Global warming is becoming increasingly prevalent and the collateral damage caused by pollution is showing adverse effects on global temperature, our environment and the surrounding wildlife.
Recent studies by National Geographic state that around 18 billion pounds of plastic travels to the ocean each year from coastal regions. This is the equivalent to five plastic grocery bags sitting on every foot of coastline in the world. Over 40% of plastic waste collected is commercial packaging which was briefly used once and then immediately discarded.
These alarming statistics have triggered a ripple effect through various communities across the globe, from conservation organisations to corporate chain brands. The construction sector has recently jumped on to the trend, taking a huge step away from the typical waste production that is so commonly seen throughout the industry.
The National Bureau of Statistics said that reports in February 2018 for UK Statistics on Waste found that in 2014, the UK generated 202.8 million tonnes of waste. Construction, demolition and excavation (CDE) was responsible for 59% of that figure.
A company which optimizes plastic waste to surface roads has launched the first of many factories in Dumfries and Galloway. The MacRebur plant in Lockerbie will use rubbish which would have gone to a landfill for the production in asphalt levels.
To put the effect of these plastic roads in to perspective, a one-kilometre stretch of road made with this environmentally friendly mix would use the equivalent of about 684,000 plastic bottles or 1.8m single-use plastic bags.
Chief executive, Toby McCartney, said: “Our technology means that we can not only help solve the problem of plastic waste but also produce roads that cope better with changes in the weather, reducing cracks and potholes.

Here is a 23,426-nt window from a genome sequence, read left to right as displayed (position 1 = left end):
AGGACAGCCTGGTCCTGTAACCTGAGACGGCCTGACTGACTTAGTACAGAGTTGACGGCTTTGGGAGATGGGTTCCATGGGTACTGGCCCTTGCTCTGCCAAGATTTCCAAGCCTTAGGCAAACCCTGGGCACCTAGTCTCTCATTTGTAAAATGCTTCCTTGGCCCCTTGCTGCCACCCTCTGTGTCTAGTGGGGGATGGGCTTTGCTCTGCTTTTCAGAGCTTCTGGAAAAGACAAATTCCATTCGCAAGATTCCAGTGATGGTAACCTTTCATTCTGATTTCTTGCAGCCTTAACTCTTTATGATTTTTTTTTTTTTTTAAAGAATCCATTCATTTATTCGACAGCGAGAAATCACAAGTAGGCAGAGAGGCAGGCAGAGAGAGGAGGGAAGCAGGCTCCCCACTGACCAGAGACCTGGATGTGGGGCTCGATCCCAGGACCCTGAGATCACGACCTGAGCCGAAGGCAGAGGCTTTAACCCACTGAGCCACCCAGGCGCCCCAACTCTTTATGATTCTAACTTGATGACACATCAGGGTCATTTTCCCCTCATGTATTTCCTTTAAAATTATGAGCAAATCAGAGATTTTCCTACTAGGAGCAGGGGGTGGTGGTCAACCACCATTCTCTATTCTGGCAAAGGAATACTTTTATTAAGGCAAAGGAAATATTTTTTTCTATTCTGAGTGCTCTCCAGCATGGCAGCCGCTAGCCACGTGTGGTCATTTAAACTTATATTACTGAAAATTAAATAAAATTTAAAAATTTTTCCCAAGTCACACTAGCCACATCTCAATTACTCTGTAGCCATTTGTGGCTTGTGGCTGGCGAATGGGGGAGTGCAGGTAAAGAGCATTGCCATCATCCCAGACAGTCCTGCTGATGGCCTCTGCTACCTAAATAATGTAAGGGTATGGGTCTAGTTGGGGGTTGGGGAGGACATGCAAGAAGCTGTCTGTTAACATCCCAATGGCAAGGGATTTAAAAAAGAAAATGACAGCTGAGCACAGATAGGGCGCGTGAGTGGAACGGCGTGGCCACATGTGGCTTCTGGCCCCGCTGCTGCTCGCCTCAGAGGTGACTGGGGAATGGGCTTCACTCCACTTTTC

“That’s because our roads are more flexible thanks to the properties of the plastic used in them, so although a MacRebur road looks the same as any other, it has improved strength and durability.
“Our technology also means there are no plastic micro beads present in the mix and we can even recycle the road at the end of its lifespan, creating a circular economy that is sustainable and cost effective.”
The way that plastic waste affects our planet is slipping increasingly further beyond our control. With solutions in place such as this one, progression will be made to prevent any drastic climate changes in the future. Repurposing waste for plastic roads is an innovative idea that will vastly adapt the levels of pollution and improve the construction industry’s beneficial impact on the environment.
Following this, a new plastic road has been transformed into a new cycle lane in the UK, produced with a plastic based asphalt which was supplied by MacRebur. This material is proven to be more durable and flexible to the UK’s ever-changing weather conditions, making it less likely for the road to become cracked or damaged.
The Balfour Beatty Senior Construction Manager, John McKay, said: “Throughout the project, sustainability played a vital role in the choices we made. Finding a material which not only saved plastic from landfill, but which could also be recycled again at the end of its life, is the ultimate sustainable solution.”
He continued, “We are proud to have taken an innovative approach to sustainability and ultimately offer a more sustainable yet practical result to the community for their new cycle lane.”
Plastic bags are something that are used on a daily basis and thrown away on a daily basis. Their lifetime can stretch up to 500 years, and they are only used for an average 12 minutes of that time.
This new cycle lane prospects a greater future for the eco-friendly approach which is currently taking the industry by storm. This fresh approach to cycle lane construction not only uses recycled plastic, but also promotes a healthier, cleaner mode of transport which would also have a positive impact on the environment.